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Re: from one generation to another

I get where you're coming from, I guess the benefit of being a farm kid and having absolute CRAP for Internet has helped out. Gotta love the simple things
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post #10 of 17 (permalink) Old 09-02-2014, 09:58 PM
 
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Re: from one generation to another

Quote:
Originally Posted by geetar_kid View Post
What I'm curious about is, how old are you, and what do you think of the adolescent generation of today?
I'm 33, and I think adolescents of today rely too much on technology to think for them. It's like technology isn't there to help their brains... but rather to replace their brains. Comparing to adolescents of my generation, adolescents of today, to me, seem a lot more stupid and less creative because of this. Maybe I'm too pessimist, but I see the future of Idiocracy getting closer every day.
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post #11 of 17 (permalink) Old 09-03-2014, 01:00 AM
 
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Re: from one generation to another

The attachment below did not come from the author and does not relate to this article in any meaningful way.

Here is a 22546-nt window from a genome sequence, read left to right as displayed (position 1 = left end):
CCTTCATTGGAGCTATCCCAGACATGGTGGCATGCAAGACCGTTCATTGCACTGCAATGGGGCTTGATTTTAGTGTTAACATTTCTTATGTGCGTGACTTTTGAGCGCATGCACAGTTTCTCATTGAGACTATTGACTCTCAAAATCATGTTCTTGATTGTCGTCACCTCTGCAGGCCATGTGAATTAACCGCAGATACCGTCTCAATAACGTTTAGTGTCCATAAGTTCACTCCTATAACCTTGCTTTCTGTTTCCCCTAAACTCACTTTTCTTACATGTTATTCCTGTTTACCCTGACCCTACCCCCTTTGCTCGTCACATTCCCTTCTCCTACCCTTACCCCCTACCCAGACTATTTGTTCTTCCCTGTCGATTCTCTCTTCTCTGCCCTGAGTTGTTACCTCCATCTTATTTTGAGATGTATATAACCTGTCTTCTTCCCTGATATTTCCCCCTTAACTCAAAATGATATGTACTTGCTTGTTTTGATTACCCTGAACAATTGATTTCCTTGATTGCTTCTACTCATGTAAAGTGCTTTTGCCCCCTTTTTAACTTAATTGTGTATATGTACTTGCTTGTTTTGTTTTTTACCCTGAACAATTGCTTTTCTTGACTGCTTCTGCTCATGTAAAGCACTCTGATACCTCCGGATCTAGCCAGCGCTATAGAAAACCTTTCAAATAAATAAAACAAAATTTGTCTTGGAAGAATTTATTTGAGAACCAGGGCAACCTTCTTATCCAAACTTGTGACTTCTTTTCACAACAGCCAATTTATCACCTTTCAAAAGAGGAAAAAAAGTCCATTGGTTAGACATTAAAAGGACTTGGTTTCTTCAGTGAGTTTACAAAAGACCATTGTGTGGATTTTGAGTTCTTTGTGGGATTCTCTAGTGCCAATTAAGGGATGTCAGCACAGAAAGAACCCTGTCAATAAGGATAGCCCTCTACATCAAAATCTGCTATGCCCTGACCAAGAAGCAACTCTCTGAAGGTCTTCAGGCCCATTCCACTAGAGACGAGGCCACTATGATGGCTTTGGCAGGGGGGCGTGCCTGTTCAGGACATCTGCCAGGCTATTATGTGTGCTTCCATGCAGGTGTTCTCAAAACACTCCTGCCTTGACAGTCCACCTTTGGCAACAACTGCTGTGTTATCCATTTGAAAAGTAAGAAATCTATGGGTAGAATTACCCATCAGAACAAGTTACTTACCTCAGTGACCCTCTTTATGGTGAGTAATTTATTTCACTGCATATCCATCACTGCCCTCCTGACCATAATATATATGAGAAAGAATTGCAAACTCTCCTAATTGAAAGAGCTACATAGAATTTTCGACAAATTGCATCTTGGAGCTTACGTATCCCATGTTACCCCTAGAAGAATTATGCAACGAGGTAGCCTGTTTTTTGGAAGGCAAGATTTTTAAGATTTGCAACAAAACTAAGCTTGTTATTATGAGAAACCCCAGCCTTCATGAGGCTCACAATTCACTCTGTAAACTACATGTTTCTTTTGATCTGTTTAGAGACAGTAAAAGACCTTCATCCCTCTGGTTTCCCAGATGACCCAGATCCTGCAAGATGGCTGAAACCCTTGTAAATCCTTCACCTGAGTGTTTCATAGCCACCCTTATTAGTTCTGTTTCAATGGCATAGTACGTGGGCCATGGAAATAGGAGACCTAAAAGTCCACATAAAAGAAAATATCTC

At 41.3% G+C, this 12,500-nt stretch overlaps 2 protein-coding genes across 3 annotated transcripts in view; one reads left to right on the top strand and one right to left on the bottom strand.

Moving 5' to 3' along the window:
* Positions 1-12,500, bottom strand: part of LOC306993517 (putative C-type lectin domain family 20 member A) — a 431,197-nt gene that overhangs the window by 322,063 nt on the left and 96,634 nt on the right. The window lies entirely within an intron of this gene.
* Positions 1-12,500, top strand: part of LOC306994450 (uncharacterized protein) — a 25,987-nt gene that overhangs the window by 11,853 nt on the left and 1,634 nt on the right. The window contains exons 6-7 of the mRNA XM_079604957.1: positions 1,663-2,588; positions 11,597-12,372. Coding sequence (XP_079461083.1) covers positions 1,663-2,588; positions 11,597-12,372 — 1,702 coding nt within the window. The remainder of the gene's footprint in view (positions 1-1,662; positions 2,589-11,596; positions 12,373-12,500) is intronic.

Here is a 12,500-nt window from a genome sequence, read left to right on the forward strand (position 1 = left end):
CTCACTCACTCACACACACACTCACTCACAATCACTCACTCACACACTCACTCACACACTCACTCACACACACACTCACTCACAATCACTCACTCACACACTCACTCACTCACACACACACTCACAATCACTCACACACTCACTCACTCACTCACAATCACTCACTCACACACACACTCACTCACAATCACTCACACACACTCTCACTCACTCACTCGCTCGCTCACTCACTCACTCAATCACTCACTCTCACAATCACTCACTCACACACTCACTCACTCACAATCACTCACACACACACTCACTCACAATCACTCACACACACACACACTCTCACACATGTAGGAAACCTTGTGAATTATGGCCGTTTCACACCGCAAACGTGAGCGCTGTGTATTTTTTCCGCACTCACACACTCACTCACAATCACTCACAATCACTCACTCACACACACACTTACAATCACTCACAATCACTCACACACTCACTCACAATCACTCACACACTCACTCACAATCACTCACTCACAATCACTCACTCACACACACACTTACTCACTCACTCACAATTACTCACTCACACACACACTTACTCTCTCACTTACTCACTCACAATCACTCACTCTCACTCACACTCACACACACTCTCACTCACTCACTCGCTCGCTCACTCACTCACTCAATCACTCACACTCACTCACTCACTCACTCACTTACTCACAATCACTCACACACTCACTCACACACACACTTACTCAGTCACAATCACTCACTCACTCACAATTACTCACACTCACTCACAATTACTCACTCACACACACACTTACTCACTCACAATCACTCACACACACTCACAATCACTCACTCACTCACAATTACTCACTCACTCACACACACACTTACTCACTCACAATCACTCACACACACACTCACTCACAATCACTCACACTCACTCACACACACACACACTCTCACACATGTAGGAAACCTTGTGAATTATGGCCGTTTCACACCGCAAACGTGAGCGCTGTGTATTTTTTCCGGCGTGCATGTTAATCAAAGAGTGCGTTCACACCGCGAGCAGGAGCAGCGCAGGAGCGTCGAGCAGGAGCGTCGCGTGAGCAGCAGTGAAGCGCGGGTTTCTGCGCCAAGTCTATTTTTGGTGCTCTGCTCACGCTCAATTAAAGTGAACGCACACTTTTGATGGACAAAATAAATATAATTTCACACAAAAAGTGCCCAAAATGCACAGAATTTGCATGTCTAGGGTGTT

Quote:
Originally Posted by wilch View Post

Hell, even I'm disappointed that I missed out on the good old days of working hard for one company, and rising through the ranks and achieving better pay each time. It just doesn't happen anymore. If you want more money, you have to leave the company and go to a competitor. Large companies appear to put little value on people now. It's just the way things are, but not the way things should be. If you dedicate your life, as some of the older generation have, there should be some reward. But there isn't.
This is exactly what I'm talking about. Nobody deserves anything. If you don't pull your own weight and make yourself an asset to the company you work for, then why should they keep you around?

I own my own company and there is no way I would keep someone around if they were jeopardizing the well-being of the company by failing to make themselves worth more than their competition. Everyone is replaceable as far as I'm concerned, don't want to be replaceable? Then risk your own life savings by starting your own company
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post #12 of 17 (permalink) Old 09-03-2014, 01:17 AM
 
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Re: from one generation to another

I'm 24 and even though I'm considered one of the 'entitled' generation, everything I ever had wasn't given to me for nothing.
I had a roof over my head and food on the table. We were never hungry or wore tattered clothes. Dad did well for himself, so did mom, but they grew up working their butts off to get where they are now, so they instilled in me and my sissy the ethic that you 'reap what you sow'. Even when we were kids, we had 'jobs' to do. Sure it was just chores, but if I wanted a new mouse, or to upgrade my PC, or a new pair of 'dirty jeans' (I was a bit of a Tom-Boy) I'd be given certain 'extra' jobs to do to earn it.